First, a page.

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Many support idea, but legal experts say it is unenforceable
A pre-eminent Chinese agricultural scientist has suggested the government criminalize wasting food.
Waitresses clear tables, where plenty of food was left over, after a dinner for staff members from a State-owned enterprise at a five-star hotel in Guangzhou, Guangdong province, on Sunday. The dinner included more than 70 tables at a cost of 3,900 yuan ($627) per table. [Photo/Xinhua]
"Our country has such a huge population and the arable land is very small if it is divided for each Chinese individual. … For years we agricultural scientists have been toiling to achieve an increase of 2.5 or 5 kilograms to the harvest of each mu (0.06 hectare) of rice, but after the food was increased, people wasted it," Yuan Longping, the most famous agricultural scientist in China, told China Central Television on Wednesday.
"Now I am proposing that the government make (regulations and policies) to encourage people to despise the waste of food and to treat it like a crime."
Yuan made the remarks after the UN Environment Programme and the Food and Agriculture Organization launched on Tuesday a global campaign targeted at consumers, governments and the food industry to help reduce the 1.3 billion tons of food wasted around the world annually.
The goal of the "Think, Eat, Save" program is to reduce food loss and waste along the entire chain of food production and consumption, according to the program's website.
Yuan is well known for his contribution to the development of China's first hybrid rice varieties in the 1970s and since then has been called "the Father of Hybrid Rice" by Chinese media.
As of Thursday, Yuan's advice had been forwarded more than 16,600 times on Sina Weibo, the most popular micro-blogging service in China, and netizens responded by leaving nearly 5,700 comments, most of them supporting the idea.
"Currently, we only regard wasting food as shameful, but if Yuan's suggestion is realized, those who squander food will be criminally punished. I think it is a reasonable method to curb the disgraceful act," wrote a micro-blogger with the user name Wendaotianxia.
Another netizen, ElevenDie, agreed: "I heard that people in foreign countries must wrap up their leftovers in restaurants and this practice should be promoted in China."
Some celebrities also gave Yuan's suggestion a thumb-up, including Chinese actress Yuan Li.
"I am with Yuan (Longping). Now some of us waste food, but just several years ago we suffered from the lack of enough food. Next time I will directly remind those people of this fact if I see them wasting food in restaurants," Yuan Li wrote.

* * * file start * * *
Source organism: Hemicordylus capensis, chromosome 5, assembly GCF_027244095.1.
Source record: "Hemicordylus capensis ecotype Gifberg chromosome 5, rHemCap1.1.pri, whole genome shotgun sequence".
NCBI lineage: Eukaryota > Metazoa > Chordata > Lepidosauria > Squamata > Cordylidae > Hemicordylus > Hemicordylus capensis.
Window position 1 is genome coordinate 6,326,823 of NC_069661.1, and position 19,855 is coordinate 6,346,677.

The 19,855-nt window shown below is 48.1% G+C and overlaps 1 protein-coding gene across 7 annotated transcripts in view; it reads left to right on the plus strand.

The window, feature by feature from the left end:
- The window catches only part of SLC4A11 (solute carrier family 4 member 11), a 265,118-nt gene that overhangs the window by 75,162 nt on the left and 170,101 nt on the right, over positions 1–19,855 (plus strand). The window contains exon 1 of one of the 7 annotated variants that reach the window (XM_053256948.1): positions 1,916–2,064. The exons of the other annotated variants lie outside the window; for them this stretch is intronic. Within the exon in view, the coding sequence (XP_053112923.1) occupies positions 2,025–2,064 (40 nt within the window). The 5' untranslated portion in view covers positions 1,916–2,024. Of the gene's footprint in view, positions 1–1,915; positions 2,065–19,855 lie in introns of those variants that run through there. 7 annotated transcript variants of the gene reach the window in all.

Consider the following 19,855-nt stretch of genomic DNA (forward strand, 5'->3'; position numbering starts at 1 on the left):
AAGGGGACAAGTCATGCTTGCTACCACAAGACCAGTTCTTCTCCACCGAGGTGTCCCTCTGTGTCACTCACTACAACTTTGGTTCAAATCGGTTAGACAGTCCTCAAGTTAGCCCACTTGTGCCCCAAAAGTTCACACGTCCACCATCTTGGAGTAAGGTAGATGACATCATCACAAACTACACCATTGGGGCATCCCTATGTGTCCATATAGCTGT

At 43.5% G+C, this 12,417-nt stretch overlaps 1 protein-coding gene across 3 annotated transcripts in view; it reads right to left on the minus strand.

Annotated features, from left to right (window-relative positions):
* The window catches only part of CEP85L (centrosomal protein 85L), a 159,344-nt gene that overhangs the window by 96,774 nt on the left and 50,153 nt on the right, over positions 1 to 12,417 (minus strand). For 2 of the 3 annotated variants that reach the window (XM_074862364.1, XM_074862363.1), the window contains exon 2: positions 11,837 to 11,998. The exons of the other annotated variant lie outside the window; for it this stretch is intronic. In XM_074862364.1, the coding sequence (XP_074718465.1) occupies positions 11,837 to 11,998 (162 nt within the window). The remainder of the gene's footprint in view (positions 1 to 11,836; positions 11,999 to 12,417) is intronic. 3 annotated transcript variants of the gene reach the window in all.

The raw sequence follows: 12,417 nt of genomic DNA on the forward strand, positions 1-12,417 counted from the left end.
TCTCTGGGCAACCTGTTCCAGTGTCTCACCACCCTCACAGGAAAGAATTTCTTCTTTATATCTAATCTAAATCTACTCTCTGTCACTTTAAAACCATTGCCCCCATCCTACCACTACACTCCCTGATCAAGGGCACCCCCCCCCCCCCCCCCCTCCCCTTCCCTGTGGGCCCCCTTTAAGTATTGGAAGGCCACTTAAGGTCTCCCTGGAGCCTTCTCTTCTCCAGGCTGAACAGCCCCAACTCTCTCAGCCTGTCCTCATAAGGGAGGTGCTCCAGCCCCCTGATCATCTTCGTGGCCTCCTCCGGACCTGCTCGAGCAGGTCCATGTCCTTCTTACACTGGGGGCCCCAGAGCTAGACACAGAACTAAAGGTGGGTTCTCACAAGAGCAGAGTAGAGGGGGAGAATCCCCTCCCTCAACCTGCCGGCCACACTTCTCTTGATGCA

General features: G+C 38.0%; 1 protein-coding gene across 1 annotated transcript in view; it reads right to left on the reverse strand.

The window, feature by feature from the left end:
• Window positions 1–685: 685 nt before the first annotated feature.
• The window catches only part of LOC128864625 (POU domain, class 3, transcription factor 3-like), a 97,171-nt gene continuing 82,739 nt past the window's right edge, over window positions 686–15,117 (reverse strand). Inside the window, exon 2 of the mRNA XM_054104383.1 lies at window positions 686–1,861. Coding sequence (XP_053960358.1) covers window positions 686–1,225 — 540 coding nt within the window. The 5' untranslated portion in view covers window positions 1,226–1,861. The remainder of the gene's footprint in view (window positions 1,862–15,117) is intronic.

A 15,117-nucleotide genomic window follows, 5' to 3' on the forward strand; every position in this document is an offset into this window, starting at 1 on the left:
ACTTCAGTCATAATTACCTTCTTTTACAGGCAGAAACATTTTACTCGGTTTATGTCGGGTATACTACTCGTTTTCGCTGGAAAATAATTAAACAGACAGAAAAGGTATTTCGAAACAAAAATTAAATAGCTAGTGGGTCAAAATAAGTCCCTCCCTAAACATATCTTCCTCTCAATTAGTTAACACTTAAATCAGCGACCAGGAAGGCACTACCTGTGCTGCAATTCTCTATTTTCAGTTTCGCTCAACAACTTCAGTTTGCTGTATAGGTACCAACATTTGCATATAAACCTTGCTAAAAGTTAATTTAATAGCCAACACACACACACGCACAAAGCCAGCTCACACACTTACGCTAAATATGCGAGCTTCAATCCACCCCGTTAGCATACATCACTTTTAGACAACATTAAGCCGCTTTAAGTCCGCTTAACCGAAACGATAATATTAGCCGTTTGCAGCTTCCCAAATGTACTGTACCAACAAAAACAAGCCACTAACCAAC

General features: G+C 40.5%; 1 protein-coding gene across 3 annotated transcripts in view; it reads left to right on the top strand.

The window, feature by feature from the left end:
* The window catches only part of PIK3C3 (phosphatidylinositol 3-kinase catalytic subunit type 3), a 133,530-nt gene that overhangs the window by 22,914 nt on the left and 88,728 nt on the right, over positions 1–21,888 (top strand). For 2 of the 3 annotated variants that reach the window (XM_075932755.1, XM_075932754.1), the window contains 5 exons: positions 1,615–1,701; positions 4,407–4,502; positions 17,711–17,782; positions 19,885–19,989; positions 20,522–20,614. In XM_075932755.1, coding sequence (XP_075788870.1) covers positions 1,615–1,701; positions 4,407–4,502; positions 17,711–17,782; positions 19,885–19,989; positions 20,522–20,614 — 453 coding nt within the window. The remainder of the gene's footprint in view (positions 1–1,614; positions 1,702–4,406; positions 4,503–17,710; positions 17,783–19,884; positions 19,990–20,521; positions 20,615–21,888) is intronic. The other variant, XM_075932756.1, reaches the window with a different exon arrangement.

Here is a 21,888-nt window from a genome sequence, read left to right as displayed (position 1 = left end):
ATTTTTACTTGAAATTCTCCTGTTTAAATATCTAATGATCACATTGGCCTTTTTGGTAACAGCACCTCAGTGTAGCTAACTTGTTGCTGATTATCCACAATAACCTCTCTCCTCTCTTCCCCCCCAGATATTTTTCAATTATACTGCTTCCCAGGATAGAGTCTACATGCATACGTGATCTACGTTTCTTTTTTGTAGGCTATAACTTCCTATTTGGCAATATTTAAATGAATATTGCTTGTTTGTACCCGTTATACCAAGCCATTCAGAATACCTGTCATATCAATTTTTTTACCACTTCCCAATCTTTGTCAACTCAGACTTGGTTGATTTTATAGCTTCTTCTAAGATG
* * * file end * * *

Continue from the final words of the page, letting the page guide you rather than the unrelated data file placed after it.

However, some said that instead of criminalizing food waste in restaurants, people should pay more attention to containing some officials' misuse of taxpayers' money on extravagant banquets.
"If ordinary people throw their money around in a restaurant, it is a private act. We can do nothing other than despise it because they are using their own money," wrote a micro-blogger named Lengyanhuakai.
"Wasting taxpayers' money on lavish feasts is what should be treated as a crime."
Other netizens echoed these comments.
"If we want to erase the waste of food, we should start by eliminating corruption," said micro-blogger Liu Hongkai.
Legal practitioners said the intention of Yuan's suggestion is reasonable, but found it unrealistic to make wasting food a crime.
Yi Shenghua, director of criminal cases at the Yingke Law Firm in Beijing, said it will be impossible to evaluate the amount of food wasted by an individual if the act is listed as a crime.
"And I think it will be very hard to determine the threshold of the amount of wasted food that will lead to the people that waste them being criminally charged.
"The misuse of public money on extravagant banquets has been listed as a criminal activity and should be severely punished, but if someone spends his own money on food and wastes it, it is more suitable for us to criticize him morally rather than criminally chastise people."
Yi said education and publicity campaigns are the right way to reduce the waste of food, and authorities should establish a set of mechanisms to uproot officials' extravagant banquets.
In addition to Yuan, other Chinese celebrities have also made efforts to improve the public's awareness of food waste.
Khenpo So Dargye, a distinguished Tibetan lama who has more than 970,000 followers on his Sina Weibo account, called on people to "eat up what is on your plates" on his micro blog on Thursday, attracting more than 6,500 fans to share his words.
More than 200 billion yuan ($32 billion) worth of food, which can feed nearly 200 million people, is wasted in China each year, Xinhua News Agency quoted official sources as saying on Thursday.